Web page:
We used the full-length GP7 IDL (see above) to rescreen the GenBank database and we refer to the top hits (all guinea pig loci) as GP7 hit1 (accession number AC 175606.3), GP7 hit2 (accession number AC167437.2), GP7 hit3 (accession number AF 312680.1), GP7 hit4 (AC171739), GP7 hit5 (AC186083), GP7 hit6 (AC183690.3), and GP7 hit7 (AC174609.3). Primers flanking the GPIDL element of interest were generated using the MacVector DNA software primer analysis program and were purchased through Integrated DNA Technologies (Coralville, IA). PCR was performed in 20 μl volumes containing 100ng DNA, 1X GoTaq buffer (Promega), 200 μM dNTP, 250 nM each primer (see below), and 1 unit GoTaq enzyme (Promega), and cycled in an MJ Research thermal cycler under the following conditions: 94°C for 2 min, followed by 30 cycles of 94°C for 30 sec, 54°C for 30 sec, 72°C for 30 sec, with a final extension step of 72°C for 5 min. The primers and expected sizes of PCR products (inclusive of the GPIDL element were as follows): GP7 hit1 333 bp, primers 5′-agtggagtggtgaggactgagttg-3′ and 5′-agaaaagaaaggggaaaaggacc-3′; GP7 hit2 469 bp, primers 5′-atggtgtttccctgtgtccttg-3′ and 5′-tggtgactggagagtagttctgagg-3′; GP7 hit3 403 bp, primers 5′-gaacctctaaaatgtgattctccc-3′ and 5-atttgctgacagaccattctcag-3′; GP7 hit4 539 bp, primers 5′-cagcctgctcaaattcagtattgc-3′ and 5′-gtacagactttctgtggtttagccg-3′; GP7 hit5, 692bp, primers 5′-gcagtaattctcctgtctcagcctc-3′ and 5-cccaaatccctgaactgacaaag-3′; GP7 hit6, 622 bp, primers 5′-gtggaacagaaaatgctgtgttgg-3′ and 5′-caccatcaatttgcagttgtctgc-3′; GP7 hit7, 641 bp, primers 5′-cgctgcttagcattctagtgctg-3′ and 5′-accaagagagctgcacaattctg-3′. PCR products of GP7 hit1 and GP7 hit 4 loci, for the four guinea pig samples, were cloned using the pGEM-TEasy vector as discussed above to verify orthologous loci. Plasmid DNA was isolated using the Wizard Plus SV Minipreps DNA Purification System (Promega) Digest miniprep kit. Insert size was determined by EcoRI digestion of 12 μl of plasmid DNA sample in a 20 μl reaction and analyzed by electrophoretic separation on a 2% agarose gel. Two clones from each species were submitted to Functional Biosciences, Inc. for sequencing.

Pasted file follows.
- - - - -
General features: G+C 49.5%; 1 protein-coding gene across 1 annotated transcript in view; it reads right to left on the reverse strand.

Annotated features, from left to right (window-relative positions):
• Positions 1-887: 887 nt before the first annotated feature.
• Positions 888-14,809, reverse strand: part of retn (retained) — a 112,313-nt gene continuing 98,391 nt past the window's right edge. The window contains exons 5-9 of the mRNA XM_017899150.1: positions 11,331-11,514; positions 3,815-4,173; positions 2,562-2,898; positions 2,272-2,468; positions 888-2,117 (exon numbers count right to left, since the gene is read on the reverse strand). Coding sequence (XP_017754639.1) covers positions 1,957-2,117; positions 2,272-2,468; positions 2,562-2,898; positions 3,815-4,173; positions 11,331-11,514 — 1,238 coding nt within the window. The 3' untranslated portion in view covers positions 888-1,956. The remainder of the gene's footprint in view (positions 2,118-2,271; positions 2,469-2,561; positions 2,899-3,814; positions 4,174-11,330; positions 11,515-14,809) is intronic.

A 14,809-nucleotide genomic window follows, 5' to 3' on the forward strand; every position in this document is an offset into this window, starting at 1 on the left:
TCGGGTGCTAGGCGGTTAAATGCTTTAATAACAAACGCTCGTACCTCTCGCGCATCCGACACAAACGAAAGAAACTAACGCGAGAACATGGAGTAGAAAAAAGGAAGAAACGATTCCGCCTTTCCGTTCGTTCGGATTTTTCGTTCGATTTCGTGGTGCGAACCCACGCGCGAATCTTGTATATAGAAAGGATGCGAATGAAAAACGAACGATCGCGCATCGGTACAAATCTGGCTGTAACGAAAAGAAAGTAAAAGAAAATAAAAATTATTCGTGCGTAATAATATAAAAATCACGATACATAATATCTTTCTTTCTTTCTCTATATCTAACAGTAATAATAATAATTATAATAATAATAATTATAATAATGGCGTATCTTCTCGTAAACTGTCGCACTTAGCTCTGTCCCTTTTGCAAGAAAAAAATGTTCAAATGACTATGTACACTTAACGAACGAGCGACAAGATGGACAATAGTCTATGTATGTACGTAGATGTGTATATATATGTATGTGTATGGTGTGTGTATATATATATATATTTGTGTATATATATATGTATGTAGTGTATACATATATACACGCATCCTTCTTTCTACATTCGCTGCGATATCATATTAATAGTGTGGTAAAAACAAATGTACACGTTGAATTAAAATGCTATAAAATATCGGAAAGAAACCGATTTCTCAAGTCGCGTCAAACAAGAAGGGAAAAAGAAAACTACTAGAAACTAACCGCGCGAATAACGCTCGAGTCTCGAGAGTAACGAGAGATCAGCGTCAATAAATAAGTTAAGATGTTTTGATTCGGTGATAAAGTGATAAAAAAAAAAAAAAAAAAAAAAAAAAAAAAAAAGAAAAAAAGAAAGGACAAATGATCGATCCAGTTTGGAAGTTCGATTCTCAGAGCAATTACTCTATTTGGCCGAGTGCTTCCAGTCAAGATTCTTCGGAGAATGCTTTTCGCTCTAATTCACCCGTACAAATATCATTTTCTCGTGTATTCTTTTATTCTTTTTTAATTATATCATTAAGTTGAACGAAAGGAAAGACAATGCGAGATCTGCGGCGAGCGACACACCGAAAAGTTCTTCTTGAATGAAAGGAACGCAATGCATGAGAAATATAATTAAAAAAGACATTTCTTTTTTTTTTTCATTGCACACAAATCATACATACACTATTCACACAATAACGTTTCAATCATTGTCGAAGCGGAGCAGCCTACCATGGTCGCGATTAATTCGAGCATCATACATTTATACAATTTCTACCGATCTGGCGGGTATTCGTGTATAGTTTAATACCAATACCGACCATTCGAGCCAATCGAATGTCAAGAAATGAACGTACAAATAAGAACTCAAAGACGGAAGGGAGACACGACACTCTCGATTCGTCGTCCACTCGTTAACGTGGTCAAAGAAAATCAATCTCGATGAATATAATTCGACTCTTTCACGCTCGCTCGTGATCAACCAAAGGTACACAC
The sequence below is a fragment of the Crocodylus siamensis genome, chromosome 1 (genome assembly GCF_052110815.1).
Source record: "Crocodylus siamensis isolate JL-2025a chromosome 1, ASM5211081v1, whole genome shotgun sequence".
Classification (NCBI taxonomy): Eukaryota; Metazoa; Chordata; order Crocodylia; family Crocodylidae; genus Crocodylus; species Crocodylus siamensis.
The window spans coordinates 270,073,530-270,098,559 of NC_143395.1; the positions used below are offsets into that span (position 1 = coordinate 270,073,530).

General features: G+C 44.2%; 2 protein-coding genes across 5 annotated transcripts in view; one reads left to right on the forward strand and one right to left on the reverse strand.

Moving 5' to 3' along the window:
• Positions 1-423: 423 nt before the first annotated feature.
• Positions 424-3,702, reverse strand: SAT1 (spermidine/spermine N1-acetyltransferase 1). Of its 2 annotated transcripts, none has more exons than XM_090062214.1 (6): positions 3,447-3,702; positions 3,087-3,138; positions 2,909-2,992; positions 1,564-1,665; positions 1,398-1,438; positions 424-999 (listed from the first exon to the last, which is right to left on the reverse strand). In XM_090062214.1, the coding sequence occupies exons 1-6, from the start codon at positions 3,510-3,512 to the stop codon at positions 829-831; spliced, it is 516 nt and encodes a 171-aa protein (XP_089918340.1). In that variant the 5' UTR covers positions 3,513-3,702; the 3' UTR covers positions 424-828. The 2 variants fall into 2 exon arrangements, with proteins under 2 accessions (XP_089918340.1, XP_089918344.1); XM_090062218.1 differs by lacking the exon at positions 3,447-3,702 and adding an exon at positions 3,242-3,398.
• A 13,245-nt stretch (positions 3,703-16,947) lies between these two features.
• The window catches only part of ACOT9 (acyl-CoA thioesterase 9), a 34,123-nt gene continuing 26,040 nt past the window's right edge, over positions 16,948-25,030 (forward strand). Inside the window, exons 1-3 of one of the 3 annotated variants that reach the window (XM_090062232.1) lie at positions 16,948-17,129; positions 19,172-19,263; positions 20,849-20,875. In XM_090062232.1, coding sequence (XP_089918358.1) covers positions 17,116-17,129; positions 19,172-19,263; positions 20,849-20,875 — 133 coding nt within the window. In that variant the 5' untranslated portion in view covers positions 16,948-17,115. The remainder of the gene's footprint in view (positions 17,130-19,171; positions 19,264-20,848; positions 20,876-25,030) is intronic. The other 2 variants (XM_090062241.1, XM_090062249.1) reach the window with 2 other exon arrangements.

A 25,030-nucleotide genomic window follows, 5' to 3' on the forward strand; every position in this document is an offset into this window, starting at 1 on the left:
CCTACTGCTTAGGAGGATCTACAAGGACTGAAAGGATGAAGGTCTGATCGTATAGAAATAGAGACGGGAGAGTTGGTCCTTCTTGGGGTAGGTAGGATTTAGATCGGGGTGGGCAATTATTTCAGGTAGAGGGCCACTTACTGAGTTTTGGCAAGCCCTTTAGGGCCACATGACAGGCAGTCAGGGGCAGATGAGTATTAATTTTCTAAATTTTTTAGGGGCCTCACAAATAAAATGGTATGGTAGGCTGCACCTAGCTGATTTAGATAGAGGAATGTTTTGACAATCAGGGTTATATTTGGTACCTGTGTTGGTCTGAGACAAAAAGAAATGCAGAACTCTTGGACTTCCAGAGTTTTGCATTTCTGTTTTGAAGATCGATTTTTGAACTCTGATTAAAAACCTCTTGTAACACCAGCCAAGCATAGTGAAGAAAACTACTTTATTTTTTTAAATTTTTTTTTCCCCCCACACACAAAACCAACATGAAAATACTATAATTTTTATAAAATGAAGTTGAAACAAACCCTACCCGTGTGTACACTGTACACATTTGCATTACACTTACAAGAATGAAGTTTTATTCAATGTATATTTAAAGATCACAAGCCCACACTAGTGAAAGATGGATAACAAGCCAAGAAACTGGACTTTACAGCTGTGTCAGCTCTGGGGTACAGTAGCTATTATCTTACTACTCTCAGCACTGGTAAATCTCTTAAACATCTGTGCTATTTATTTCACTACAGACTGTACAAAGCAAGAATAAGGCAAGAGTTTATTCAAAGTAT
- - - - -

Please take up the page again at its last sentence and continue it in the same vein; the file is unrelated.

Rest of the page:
The focus of this study was to identify any undiscovered SINE family in the guinea pig and other hystricognath rodents. We utilized the technique of A–B PCR (Borodulina and Kramerov, 1999) since the A and B box regions of SINEs are most conserved. We identified bands of equivalent size in the guinea pig and the rat (Figure 1). Using A–B PCR of the rat genome as a control, we identified a B2 clone demonstrating the effectiveness of this technique (data not shown). Using A–B PCR of the guinea pig genome, two clones demonstrated a high degree of sequence similarity to several guinea pig sequences (many over 92% up to 100%) in the GenBank database. There was no significant sequence identity to other organisms. The two clones (referred to as GP5 and GP7) were used to screen the GenBank database, identifying sequences that demonstrated the hallmarks of SINEs including the A-tail and flanking direct repeats. This allowed us to retrieve sequences that flank the A and the B box and depict full-length SINEs in the guinea pig.
We used the top “hits” of a rescreened GenBank BLAST search queried with GP5 and GP7 for identifying additional full-length elements. For GP5 BLAST, the first 27 hits were to guinea pig sequences, many with 93–94% sequence identity, and with GP7 BLAST the first 30 hits were to guinea pig with up to 95% match (excluding the query sequence itself). Therefore, we selected some of the top hits (referred to as GP5 BLAST1, GP5 BLAST2, etc. and GP7 BLAST1 GP7 BLAST2, etc.) for further analyses.